This investigation will help you to:
- The Extinction Event at the End of the Mesozoic
- The Causes of Extinction
- To view information about paleoclimate before and after the Cretaceous-Paleogene boundary, visit the following web sites:
- To view information about organisms living before and after the Cretaceous-Paleogene boundary, visit the following web sites:
- To learn more about other mass-extinction events in Earth's history, visit the following web sites:
- A Blast from the Past, National Museum of Natural History
This site offers several pages about the mass extinction at the end the Cretaceous period (at the end of the Mesozoic Era) and the beginning of the Tertiary Period (early Cenozoic Era).
- Chicxulub and the Cretaceous Tertiary Boundary, NASA/UA Space Imagery Center's Impact Cratering Series
This site is under construction but it already has detailed information. In addition to a description of the asteroid hypothesis, the homage links browses to information about local and global effects of the impact, plus a glossary under the Students and Teachers button.
To view information about paleoclimate before and after the Cretaceous-Paleogene boundary, visit the following web sites:
- Cretaceous: Tectonics and Paleoclimate, Museum of Paleontology
A description of the paleoclimate in the Late Cretaceous
- Late Cretaceous Climate versus Paleocene Climate, Paleomap Project
Compare climate maps of the Late Cretaceous to the early Paleogene (Paleocene). View the entire list of climate maps.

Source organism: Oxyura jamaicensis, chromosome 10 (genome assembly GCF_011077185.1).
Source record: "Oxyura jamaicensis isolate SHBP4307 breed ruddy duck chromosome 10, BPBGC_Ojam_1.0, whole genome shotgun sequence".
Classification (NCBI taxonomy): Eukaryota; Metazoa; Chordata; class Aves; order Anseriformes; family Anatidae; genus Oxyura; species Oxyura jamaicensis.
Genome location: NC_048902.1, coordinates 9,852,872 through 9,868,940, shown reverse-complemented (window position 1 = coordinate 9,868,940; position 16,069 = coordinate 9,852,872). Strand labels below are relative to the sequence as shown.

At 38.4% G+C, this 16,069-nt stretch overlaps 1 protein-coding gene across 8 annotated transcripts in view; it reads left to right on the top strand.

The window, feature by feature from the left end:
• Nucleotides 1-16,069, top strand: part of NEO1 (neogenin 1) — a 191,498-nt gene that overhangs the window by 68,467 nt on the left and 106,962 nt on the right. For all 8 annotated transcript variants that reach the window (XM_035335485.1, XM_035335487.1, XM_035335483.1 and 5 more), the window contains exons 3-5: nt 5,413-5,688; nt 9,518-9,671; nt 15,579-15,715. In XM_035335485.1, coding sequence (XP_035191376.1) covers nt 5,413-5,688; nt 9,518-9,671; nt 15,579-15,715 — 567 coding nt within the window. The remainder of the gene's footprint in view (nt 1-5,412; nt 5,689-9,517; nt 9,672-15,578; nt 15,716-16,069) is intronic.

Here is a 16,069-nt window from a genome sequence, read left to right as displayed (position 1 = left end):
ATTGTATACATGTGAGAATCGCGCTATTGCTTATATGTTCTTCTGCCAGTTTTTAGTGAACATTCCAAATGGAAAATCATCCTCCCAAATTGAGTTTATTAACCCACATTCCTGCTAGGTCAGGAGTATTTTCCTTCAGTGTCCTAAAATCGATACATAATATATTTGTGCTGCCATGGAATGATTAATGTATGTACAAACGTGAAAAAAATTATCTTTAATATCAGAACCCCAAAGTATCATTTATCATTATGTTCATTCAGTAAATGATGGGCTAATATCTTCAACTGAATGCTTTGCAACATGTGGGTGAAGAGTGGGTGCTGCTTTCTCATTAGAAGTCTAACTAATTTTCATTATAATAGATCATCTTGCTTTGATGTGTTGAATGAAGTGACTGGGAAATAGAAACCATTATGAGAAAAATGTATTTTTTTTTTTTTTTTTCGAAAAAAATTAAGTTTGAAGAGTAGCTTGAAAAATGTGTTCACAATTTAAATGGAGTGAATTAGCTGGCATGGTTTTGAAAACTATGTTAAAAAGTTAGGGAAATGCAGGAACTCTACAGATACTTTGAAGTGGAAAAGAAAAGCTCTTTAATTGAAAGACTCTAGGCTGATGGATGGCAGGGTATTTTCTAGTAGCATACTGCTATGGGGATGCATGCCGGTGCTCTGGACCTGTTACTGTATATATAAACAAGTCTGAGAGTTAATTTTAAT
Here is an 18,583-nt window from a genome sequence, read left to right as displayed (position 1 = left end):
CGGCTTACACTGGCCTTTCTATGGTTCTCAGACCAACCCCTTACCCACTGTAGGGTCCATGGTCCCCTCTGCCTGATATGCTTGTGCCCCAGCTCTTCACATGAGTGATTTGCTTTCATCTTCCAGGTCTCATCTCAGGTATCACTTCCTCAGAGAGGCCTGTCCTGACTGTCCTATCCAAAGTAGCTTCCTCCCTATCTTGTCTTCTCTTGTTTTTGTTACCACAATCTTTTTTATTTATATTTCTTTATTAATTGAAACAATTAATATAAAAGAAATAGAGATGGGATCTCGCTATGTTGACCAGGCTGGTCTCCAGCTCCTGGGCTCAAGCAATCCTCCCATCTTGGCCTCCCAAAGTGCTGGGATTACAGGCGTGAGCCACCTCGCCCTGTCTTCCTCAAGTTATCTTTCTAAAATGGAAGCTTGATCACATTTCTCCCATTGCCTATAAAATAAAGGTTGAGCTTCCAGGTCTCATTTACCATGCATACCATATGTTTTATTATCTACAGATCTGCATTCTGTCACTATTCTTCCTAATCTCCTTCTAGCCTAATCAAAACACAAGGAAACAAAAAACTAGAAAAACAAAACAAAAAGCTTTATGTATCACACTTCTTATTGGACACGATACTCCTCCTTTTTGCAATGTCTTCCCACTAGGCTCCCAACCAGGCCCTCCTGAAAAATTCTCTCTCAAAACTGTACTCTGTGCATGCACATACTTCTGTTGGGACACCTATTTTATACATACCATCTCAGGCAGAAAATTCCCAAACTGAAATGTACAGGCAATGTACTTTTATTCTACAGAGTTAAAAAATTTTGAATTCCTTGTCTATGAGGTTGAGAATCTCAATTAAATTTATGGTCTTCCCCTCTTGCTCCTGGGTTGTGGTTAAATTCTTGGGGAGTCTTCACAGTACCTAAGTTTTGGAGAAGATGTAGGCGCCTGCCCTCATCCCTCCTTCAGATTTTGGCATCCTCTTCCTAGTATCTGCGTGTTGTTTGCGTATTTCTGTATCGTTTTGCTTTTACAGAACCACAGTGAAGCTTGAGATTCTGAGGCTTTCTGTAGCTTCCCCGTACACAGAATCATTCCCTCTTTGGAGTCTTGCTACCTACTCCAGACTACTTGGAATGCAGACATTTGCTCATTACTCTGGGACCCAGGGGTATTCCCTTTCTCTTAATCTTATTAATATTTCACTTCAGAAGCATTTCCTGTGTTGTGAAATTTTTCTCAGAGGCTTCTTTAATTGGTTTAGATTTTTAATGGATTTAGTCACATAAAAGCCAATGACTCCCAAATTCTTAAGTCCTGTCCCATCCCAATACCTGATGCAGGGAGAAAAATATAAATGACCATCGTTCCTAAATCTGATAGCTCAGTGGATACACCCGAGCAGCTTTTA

- The Paleocene, National Museum of Natural History
The paleoclimate plus flora and fauna that dominated the early Paleogene
To view information about organisms living before and after the Cretaceous-Paleogene boundary, visit the following web sites:
- Cretaceous Period: Life, Museum of Paleontology
The flora and fauna of the Late Cretaceous
- The End-Cretaceous (K-T) Extinction, Hooper Virtual Paleontology Museum
Species effected by the catastrophic event that resulted in the mass extinction at the K-T boundary
- Paleocene Mammals of the World, Museum of Paleontology
The first 10 million years of the age of mammals.
- Mass Extinctions, Hooper Virtual Paleontological Museum
Read a short discussion about mass extinctions in general. At the bottom of the page, select between two different menus to find descriptions of mass extinctions through the Phanerozoic and PreCambrian Eons.
- Extinctions, About.com
Interested in just browsing through different links on mass extinction. Try the selection under the Extinction section on About.com.